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Law Educator, Esq.
Law Educator, Esq., Attorney
Category: Legal
Satisfied Customers: 116717
Experience:  JA Mentor -Attorney Labor/employment, corporate, sports law, admiralty/maritime and civil rights law
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Hi, Im back with another legal question re. my civil claim

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I'm back with another legal question re. my civil claim against a local food co-op that I filed to collect a loan. I am in negotiations with their attorney to refinance the loan with stated monthly payments. I asked for a lien on the personal property and inventory of the business, which their atty. agreed to do. However, this would put me in the second position as there is an existing lien on these items. The atty. stated that even though I would not have any rights to repossession of the property in this position, the lien would put me in better standing above other unsecured lenders. Is this all correct information? If not, which is correct and incorrect? I need to plan my best course of action at this point and would like to have this resolved prior to a scheduled May 1st arbitration hearing.
Thank you for your question. I look forward to working with you to provide you the information you are seeking.

The attorney is correct in the fact you would become a secured creditor which means in the event of bankruptcy you would be in the first list of people to get paid before secured creditors. Unfortunately, as they have existing liens in place, you do have to stand in line behind the first creditor, which means it is not likely you will collect even though you have a lien in the case of default or bankruptcy, this first creditor has the right to collect first and if there is nothing left once they collect, even if you have a lien you get nothing.

Thus, these second liens are often meaningless unless the first liens are for much less than the value of the property that they are securing. For example, if the value of the property is $100K and the first liens are only for $50K, then you have a chance to get your money back or some amount back out of the remaining $50K. However, if the property is worth $100K and the first liens are $90K or whatever, your chance of getting anything are slim to none (I'm sure you get the picture, the more the first loan is worth, the less chance you have of getting anything even with a second lien).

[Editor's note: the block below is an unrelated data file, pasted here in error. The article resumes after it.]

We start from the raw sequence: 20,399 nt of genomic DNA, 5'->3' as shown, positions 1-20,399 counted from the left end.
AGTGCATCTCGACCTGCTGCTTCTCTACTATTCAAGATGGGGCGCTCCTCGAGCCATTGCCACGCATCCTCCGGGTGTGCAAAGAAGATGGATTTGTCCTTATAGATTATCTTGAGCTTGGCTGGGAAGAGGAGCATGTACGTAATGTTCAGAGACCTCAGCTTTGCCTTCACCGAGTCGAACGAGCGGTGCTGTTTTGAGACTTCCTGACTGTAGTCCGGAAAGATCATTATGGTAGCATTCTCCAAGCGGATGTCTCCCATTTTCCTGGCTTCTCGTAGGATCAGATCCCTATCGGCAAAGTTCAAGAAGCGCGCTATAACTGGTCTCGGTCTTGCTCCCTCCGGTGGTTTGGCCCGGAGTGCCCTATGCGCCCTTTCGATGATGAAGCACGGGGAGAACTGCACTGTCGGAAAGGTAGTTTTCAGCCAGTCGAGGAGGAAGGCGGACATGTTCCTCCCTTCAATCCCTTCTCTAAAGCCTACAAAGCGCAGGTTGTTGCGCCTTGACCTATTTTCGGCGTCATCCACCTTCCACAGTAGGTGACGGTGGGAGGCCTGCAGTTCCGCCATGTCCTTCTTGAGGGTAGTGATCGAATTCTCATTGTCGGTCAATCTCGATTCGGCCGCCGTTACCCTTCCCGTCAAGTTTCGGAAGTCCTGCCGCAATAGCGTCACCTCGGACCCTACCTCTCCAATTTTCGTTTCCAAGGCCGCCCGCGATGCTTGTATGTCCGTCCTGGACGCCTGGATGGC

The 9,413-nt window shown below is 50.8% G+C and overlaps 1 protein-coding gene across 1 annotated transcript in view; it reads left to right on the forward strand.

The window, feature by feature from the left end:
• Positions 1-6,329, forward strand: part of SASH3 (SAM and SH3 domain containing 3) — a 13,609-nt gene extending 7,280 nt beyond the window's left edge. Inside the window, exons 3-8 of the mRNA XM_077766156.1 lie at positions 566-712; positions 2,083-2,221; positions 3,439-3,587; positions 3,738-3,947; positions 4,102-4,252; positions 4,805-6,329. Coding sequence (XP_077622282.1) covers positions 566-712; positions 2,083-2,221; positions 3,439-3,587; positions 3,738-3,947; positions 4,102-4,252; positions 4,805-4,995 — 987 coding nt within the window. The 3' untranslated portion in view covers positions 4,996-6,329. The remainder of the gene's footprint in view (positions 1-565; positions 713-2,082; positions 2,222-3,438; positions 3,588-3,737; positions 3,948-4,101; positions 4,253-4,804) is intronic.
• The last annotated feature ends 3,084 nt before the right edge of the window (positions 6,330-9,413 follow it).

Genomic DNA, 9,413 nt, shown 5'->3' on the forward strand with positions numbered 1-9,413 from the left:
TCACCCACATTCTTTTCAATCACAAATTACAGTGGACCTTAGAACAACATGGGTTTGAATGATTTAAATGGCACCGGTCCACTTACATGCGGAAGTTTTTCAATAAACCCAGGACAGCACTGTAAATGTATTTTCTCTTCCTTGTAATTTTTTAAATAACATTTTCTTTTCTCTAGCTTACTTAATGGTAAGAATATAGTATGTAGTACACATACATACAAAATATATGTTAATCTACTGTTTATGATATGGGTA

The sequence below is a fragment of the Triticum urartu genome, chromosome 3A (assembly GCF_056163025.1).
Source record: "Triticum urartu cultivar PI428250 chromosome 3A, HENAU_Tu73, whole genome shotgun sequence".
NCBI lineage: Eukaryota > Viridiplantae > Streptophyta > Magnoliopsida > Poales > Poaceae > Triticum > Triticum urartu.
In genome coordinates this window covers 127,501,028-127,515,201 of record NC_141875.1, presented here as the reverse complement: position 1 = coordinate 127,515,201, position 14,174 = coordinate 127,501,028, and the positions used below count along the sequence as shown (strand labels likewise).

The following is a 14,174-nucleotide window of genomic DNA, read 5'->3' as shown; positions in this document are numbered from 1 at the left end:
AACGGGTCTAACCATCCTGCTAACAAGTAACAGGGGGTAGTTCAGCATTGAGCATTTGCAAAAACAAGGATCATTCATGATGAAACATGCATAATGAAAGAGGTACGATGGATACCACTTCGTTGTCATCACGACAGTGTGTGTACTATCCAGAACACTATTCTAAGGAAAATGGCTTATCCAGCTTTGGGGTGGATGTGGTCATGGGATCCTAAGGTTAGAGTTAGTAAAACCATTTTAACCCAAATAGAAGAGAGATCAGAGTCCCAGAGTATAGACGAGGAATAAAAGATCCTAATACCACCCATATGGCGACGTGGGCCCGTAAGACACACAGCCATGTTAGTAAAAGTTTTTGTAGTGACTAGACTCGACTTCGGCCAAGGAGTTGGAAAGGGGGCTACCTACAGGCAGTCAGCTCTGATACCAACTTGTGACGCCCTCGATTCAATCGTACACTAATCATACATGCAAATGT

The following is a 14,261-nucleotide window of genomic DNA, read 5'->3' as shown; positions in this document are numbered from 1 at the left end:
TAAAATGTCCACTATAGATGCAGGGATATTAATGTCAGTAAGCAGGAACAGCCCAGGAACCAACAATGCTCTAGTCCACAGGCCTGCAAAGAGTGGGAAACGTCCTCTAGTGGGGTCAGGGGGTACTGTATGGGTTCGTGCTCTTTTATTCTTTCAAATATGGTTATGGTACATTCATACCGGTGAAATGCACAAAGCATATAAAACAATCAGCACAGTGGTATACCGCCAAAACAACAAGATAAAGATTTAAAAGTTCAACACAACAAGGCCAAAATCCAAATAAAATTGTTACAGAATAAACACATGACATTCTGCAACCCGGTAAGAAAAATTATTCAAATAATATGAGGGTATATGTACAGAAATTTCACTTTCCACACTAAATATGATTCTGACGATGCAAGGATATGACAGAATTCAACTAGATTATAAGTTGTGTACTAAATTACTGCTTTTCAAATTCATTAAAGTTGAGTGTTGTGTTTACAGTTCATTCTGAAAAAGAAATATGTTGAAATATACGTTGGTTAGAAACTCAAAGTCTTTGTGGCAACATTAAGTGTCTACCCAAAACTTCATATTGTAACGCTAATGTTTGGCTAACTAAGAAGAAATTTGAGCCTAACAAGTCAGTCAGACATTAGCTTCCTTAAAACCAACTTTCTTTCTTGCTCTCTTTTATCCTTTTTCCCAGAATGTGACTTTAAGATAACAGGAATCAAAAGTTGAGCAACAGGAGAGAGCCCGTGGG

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Law Educator, Esq. and 3 other Legal Specialists are ready to help you
Customer: replied 4 years ago.

Thank you for your answer. I have a follow-up question: What can I do to ensure that the payments will be made on time without the ability to repossess the security?

Thank you for your follow up.

This is the billion dollar question for most creditors. You can put in penalty clauses for late payments, such as a reasonable late fee based on the amount of the payment due (in other words, a late penalty of $50 on a $100 payment may be excessive, where a $25 late fee on a $100 payment would not) together with adding in an acceleration clause which allows you to demand payment in full if they are delinquent and to sue for the full balance if they fail to pay and include an attorney's fees clause to make them pay your fees and costs if you have to sue. However, all of these things are only as good as the solvency of the company and their ability to pay and if your collection effort means they cannot pay and they file bankruptcy, then you would likely still not be able to collect.

The only other thing you could do is ask them to take out a bond to insure payment (which they may not get if they are not financially stable).
Law Educator, Esq. and 3 other Legal Specialists are ready to help you
Customer: replied 4 years ago.

Thank you. A bond as from an insurance company?

Thank you for your response.

Yes a bond from an insurance company.
Law Educator, Esq. and 3 other Legal Specialists are ready to help you